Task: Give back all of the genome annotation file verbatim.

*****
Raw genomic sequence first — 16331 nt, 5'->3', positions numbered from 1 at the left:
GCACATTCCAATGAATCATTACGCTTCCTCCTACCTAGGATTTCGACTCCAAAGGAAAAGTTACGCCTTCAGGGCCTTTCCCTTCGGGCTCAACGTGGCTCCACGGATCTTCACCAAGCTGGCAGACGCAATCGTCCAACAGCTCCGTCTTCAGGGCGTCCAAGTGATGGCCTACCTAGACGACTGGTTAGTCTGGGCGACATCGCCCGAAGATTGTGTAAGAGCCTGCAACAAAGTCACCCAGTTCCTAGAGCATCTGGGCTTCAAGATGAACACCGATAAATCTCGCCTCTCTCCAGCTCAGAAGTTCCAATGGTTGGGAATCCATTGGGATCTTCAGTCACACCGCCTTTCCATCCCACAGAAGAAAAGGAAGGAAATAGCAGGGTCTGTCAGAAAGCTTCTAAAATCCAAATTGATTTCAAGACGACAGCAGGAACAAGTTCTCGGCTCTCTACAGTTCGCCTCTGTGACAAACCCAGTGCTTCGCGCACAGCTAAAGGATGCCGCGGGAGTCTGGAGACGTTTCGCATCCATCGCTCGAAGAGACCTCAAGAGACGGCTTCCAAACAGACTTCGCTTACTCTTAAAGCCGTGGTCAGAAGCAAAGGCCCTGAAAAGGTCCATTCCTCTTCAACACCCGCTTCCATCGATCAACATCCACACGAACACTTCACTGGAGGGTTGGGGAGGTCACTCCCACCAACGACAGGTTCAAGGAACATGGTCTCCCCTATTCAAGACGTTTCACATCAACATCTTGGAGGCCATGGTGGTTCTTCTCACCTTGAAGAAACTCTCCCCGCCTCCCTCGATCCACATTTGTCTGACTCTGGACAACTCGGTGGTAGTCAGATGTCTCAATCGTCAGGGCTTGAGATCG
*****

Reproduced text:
Raw genomic sequence first — 16331 nt, 5'->3', positions numbered from 1 at the left:
GCACATTCCAATGAATCATTACGCTTCCTCCTACCTAGGATTTCGACTCCAAAGGAAAAGTTACGCCTTCAGGGCCTTTCCCTTCGGGCTCAACGTGGCTCCACGGATCTTCACCAAGCTGGCAGACGCAATCGTCCAACAGCTCCGTCTTCAGGGCGTCCAAGTGATGGCCTACCTAGACGACTGGTTAGTCTGGGCGACATCGCCCGAAGATTGTGTAAGAGCCTGCAACAAAGTCACCCAGTTCCTAGAGCATCTGGGCTTCAAGATGAACACCGATAAATCTCGCCTCTCTCCAGCTCAGAAGTTCCAATGGTTGGGAATCCATTGGGATCTTCAGTCACACCGCCTTTCCATCCCACAGAAGAAAAGGAAGGAAATAGCAGGGTCTGTCAGAAAGCTTCTAAAATCCAAATTGATTTCAAGACGACAGCAGGAACAAGTTCTCGGCTCTCTACAGTTCGCCTCTGTGACAAACCCAGTGCTTCGCGCACAGCTAAAGGATGCCGCGGGAGTCTGGAGACGTTTCGCATCCATCGCTCGAAGAGACCTCAAGAGACGGCTTCCAAACAGACTTCGCTTACTCTTAAAGCCGTGGTCAGAAGCAAAGGCCCTGAAAAGGTCCATTCCTCTTCAACACCCGCTTCCATCGATCAACATCCACACGAACACTTCACTGGAGGGTTGGGGAGGTCACTCCCACCAACGACAGGTTCAAGGAACATGGTCTCCCCTATTCAAGACGTTTCACATCAACATCTTGGAGGCCATGGTGGTTCTTCTCACCTTGAAGAAACTCTCCCCGCCTCCCTCGATCCACATTTGTCTGACTCTGGACAACTCGGTGGTAGTCAGATGTCTCAATCGTCAGGGCTTGAGATCG